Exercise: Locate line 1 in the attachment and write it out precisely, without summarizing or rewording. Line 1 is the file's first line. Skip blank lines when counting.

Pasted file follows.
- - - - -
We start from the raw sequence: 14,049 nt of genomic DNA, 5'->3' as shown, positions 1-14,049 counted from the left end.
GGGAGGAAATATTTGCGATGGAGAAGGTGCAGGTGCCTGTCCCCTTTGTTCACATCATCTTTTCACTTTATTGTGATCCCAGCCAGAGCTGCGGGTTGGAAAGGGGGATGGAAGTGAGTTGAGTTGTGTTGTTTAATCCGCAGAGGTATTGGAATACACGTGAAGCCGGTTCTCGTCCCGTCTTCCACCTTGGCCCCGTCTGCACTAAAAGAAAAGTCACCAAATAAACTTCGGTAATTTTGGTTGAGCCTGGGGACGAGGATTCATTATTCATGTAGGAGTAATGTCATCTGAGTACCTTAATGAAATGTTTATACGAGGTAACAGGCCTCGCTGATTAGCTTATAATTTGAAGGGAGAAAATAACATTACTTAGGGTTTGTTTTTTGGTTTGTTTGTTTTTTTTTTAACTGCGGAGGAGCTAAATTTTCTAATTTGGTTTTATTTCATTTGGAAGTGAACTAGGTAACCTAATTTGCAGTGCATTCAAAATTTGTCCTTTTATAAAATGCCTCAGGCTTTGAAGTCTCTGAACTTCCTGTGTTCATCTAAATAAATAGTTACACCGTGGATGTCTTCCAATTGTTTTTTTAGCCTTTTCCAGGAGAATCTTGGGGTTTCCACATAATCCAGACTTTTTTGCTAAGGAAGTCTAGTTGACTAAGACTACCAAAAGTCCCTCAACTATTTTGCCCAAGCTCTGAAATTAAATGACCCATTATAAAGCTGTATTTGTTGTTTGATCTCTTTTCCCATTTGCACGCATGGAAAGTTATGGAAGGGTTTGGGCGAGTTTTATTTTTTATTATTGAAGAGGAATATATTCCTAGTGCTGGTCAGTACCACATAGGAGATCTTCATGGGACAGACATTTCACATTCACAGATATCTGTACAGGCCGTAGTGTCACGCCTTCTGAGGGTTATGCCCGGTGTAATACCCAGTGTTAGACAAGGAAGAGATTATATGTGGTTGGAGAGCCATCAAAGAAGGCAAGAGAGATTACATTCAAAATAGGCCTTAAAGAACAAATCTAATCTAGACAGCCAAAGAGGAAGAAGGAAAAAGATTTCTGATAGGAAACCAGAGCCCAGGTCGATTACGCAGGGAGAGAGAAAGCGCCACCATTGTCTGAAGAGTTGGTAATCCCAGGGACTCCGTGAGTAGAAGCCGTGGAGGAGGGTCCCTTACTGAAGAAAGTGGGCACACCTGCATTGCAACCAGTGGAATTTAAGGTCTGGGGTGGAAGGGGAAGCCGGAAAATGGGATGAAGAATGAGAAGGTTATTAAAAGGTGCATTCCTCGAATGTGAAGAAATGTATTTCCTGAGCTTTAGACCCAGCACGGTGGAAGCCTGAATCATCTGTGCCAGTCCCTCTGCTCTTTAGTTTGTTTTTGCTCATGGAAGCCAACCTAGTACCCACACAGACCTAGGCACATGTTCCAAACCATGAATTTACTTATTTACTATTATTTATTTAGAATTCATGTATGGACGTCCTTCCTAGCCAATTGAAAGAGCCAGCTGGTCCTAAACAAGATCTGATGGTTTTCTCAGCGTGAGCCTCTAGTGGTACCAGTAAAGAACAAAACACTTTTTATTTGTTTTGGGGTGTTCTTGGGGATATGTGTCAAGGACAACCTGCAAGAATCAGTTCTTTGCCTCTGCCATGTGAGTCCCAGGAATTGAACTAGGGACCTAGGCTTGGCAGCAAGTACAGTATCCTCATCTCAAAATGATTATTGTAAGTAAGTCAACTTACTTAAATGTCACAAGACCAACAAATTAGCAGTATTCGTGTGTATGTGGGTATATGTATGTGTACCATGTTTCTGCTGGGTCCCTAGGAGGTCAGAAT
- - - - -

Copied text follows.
We start from the raw sequence: 14,049 nt of genomic DNA, 5'->3' as shown, positions 1-14,049 counted from the left end.